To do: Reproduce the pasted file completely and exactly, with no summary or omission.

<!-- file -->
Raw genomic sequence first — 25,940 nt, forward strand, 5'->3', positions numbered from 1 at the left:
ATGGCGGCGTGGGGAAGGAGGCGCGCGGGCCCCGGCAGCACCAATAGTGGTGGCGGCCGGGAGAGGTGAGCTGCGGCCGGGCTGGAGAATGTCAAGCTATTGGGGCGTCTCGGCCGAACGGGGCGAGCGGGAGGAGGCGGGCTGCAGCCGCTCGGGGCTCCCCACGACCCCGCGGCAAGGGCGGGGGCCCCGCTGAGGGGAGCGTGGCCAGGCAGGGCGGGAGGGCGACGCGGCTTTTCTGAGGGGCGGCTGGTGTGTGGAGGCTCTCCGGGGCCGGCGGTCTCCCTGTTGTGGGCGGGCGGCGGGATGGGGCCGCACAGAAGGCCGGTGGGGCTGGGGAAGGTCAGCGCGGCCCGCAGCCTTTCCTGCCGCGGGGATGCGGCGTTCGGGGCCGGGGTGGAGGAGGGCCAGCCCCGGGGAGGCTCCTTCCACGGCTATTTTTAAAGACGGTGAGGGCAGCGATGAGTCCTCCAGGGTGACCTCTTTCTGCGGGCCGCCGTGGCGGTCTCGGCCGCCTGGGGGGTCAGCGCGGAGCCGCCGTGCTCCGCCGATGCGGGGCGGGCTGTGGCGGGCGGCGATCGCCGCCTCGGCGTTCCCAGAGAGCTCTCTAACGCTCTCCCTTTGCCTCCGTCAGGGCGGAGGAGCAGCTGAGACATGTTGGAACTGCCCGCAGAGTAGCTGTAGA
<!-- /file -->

Raw genomic sequence first — 25,940 nt, forward strand, 5'->3', positions numbered from 1 at the left:
ATGGCGGCGTGGGGAAGGAGGCGCGCGGGCCCCGGCAGCACCAATAGTGGTGGCGGCCGGGAGAGGTGAGCTGCGGCCGGGCTGGAGAATGTCAAGCTATTGGGGCGTCTCGGCCGAACGGGGCGAGCGGGAGGAGGCGGGCTGCAGCCGCTCGGGGCTCCCCACGACCCCGCGGCAAGGGCGGGGGCCCCGCTGAGGGGAGCGTGGCCAGGCAGGGCGGGAGGGCGACGCGGCTTTTCTGAGGGGCGGCTGGTGTGTGGAGGCTCTCCGGGGCCGGCGGTCTCCCTGTTGTGGGCGGGCGGCGGGATGGGGCCGCACAGAAGGCCGGTGGGGCTGGGGAAGGTCAGCGCGGCCCGCAGCCTTTCCTGCCGCGGGGATGCGGCGTTCGGGGCCGGGGTGGAGGAGGGCCAGCCCCGGGGAGGCTCCTTCCACGGCTATTTTTAAAGACGGTGAGGGCAGCGATGAGTCCTCCAGGGTGACCTCTTTCTGCGGGCCGCCGTGGCGGTCTCGGCCGCCTGGGGGGTCAGCGCGGAGCCGCCGTGCTCCGCCGATGCGGGGCGGGCTGTGGCGGGCGGCGATCGCCGCCTCGGCGTTCCCAGAGAGCTCTCTAACGCTCTCCCTTTGCCTCCGTCAGGGCGGAGGAGCAGCTGAGACATGTTGGAACTGCCCGCAGAGTAGCTGTAGA